The Budget – Time for some natural solutions to flooding

© Brian Shorter

The Chancellor's Budget doubled spending on flood defences - but do flood defences always mean concrete walls and hard solutions?

The Budget

The budget on Wednesday was the government’s first major opportunity to set out their environmental credentials after the 2019 election and they certainly weren’t afraid to splash the cash. Infrastructure spending is a massive feature of the budget, with a new pothole fund, £27 Billion on roads and £5 Billion on broadband upgrades.

Others have reacted to the budget with commentary on the need for a greater focus on public transport and reducing car dependency rather than the large sums being spent to expand roads across the country, but I was struck by the doubling of flood defence spending from £2.6 - £5.2 Billion.

This infrastructure spending might be happening because Boris Johnson seems to love the idea of building a physical legacy, perhaps hoping to model himself and his government after his classical hero Pericles – the Athenian leader who built the famous Acropolis and developed Piraeus port.1 But in the case of flooding, building more hard defences isn’t the only answer and there are powerful nature-based solutions that can be very effective as flooding becomes more common due to the climate and nature emergency.2  

Take a look at two fabulous example of how investment in our reserves has helped manage flooding in a natural way:

Fishlake Meadows

Fishlake Meadows - Lianne de Mello 

Fishlake Meadows

Fishlake Meadows in Romsey was emblematic of the traditional approach to flooding. Until the 1990s these agricultural fields, situated on a natural floodplain of the River Test, were drained to keep the river out of its former home. Once the pumps were shut off, the river gradually reclaimed this space, re-wilding the area into a beautiful flooded wetland teeming with life. From August 2017 our Trust was entrusted with this wonderful site, to support its evolution into a rich floodland habitat that supports over 150 species.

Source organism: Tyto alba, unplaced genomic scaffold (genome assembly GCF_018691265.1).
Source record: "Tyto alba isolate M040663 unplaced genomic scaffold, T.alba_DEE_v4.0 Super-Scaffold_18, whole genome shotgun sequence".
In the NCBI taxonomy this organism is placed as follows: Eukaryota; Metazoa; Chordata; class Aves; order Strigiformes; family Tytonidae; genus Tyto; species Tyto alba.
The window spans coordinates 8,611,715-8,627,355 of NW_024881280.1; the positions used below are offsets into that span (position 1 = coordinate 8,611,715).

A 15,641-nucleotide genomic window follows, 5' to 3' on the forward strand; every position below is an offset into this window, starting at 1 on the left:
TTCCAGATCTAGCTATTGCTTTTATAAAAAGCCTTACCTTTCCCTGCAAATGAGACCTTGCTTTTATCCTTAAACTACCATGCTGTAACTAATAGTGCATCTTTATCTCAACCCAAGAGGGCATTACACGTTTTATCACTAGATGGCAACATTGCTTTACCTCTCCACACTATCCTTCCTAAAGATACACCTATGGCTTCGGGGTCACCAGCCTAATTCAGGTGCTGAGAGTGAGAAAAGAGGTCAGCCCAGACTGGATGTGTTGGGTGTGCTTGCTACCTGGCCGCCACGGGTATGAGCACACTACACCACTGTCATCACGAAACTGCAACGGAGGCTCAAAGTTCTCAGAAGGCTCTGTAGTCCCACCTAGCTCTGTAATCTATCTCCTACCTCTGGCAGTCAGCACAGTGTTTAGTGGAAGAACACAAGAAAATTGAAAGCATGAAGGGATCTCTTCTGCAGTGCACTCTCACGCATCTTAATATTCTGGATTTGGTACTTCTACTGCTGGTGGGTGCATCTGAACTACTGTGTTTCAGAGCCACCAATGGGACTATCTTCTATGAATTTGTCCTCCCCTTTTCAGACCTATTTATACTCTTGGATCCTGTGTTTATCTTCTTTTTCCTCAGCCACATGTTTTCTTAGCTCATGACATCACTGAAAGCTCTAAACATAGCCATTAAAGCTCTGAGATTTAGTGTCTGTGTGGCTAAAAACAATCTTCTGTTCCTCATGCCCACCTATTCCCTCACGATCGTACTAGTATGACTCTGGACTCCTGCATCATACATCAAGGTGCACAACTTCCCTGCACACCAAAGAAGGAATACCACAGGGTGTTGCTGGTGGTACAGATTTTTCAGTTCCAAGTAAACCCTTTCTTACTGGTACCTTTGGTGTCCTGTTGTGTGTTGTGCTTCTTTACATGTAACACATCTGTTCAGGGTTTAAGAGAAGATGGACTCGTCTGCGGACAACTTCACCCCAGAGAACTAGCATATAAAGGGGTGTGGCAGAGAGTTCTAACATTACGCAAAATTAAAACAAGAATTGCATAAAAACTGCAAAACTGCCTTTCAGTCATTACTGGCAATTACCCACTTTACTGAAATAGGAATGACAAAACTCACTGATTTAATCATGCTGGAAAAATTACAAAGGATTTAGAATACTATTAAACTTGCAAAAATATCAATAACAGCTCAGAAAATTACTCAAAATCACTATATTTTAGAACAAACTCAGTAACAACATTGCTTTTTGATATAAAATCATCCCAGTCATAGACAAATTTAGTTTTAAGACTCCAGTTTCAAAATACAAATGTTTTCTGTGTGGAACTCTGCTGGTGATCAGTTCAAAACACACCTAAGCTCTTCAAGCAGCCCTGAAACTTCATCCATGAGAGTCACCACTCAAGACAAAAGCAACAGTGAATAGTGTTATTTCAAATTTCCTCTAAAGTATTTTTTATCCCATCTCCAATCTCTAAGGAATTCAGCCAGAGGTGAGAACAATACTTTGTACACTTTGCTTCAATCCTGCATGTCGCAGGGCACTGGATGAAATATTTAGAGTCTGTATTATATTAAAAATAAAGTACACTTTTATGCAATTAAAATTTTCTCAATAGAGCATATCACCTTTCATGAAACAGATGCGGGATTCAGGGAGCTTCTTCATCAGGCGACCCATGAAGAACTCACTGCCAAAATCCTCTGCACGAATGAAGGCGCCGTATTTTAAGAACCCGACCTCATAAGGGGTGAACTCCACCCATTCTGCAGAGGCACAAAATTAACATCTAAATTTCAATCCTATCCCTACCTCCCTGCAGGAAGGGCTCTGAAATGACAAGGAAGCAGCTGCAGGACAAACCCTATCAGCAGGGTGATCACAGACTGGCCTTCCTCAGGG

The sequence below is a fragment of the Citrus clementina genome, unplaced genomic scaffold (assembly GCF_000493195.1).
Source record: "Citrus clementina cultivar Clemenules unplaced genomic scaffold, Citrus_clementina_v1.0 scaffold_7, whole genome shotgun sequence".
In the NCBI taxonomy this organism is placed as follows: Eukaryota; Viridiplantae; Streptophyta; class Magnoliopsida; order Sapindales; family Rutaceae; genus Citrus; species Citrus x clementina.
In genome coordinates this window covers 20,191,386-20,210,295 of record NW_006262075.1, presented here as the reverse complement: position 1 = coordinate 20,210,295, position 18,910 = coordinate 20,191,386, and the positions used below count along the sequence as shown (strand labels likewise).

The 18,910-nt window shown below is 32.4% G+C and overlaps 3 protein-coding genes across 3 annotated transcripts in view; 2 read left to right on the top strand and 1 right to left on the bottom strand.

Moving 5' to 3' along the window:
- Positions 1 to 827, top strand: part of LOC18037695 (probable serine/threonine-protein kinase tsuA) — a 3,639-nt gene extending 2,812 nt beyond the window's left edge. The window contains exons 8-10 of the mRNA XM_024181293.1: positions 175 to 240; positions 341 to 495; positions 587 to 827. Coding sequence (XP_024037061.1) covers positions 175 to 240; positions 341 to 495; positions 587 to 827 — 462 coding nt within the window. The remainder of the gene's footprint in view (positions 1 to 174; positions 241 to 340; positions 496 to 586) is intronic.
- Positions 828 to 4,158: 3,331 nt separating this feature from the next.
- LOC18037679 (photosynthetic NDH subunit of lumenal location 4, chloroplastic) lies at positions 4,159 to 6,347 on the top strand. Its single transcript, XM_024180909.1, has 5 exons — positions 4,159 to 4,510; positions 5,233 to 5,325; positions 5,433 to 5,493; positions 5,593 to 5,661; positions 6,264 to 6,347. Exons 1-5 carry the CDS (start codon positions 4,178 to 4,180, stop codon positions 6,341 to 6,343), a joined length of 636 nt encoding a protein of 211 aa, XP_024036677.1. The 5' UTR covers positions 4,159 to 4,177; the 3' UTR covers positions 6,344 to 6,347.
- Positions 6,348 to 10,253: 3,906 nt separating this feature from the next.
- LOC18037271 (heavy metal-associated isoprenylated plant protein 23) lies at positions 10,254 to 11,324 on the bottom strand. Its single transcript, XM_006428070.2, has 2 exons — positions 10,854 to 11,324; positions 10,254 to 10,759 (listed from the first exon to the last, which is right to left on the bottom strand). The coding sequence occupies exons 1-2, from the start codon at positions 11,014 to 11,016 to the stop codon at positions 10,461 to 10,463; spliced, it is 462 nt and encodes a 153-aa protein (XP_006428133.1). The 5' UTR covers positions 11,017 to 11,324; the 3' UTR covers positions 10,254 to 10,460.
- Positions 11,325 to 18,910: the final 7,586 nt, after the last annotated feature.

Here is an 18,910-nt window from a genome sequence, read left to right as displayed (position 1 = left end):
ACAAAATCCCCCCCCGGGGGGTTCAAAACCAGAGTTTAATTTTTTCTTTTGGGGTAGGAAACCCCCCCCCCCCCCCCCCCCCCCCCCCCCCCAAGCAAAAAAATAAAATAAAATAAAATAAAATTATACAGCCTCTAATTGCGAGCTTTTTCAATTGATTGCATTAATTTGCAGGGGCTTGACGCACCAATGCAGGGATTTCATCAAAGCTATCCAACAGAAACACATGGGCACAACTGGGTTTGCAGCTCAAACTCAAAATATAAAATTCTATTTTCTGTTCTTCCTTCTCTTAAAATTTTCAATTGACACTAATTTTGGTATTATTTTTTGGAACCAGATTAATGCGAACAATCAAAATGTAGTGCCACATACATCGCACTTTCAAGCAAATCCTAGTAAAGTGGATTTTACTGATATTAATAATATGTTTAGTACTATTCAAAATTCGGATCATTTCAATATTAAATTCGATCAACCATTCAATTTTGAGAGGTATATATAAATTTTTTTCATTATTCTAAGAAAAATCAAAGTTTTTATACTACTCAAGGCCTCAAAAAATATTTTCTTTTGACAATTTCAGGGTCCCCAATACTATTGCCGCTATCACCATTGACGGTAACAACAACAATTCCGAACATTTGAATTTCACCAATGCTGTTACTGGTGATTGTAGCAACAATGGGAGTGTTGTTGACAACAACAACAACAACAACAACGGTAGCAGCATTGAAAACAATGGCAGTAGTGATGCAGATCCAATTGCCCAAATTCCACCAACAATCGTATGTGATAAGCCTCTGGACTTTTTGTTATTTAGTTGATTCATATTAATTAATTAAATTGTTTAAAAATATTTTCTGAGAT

But the restoration of the natural floodplain doesn’t just benefit wildlife, the wetland acts as a giant sponge, soaking up excess water and slowing down the flow of water downstream to Romsey after intense rainfall. Best of all, as the banks of reeds and sedge grow and the vegetation thickens, the capacity of Fishlake Meadows to absorb water only grows. A natural solution that protects and restore the natural floodplain that wanted to exist. In combination with traditional defences, the restoration of the floodplain will help to protect Romsey from future flood events, such as those at the start of 2020.

Winnall Moors

Winnall Moors - Mike Read

Winnall Moors

Winnall Moors is a wonderful HIWWT reserve along the Itchen River immediately north of Winchester. In 2008 before the trust took over, the artificial ‘Winnall Main’ river had steep banks and a deep, sluggish, channel. Once the trust had taken management of the land, we naturalised the river, removing weirs and making the riverbanks less steep. Crucially, the river was partially filled in, the shallower depth now making it easier for the river to flood into the surrounding reserve. The River Itchen at Winnall now has a myriad of new habitats for wildlife, with the gravel riverbed  forming wonderful habitat for Trout and other chalk stream inhabitants.

This re-connection of the river with its natural floodplain means that water destined to cause problems in Winchester is now contained in our reserve, another example of how funding natural flood solutions can be just as effective as hard engineering at protecting people’s homes.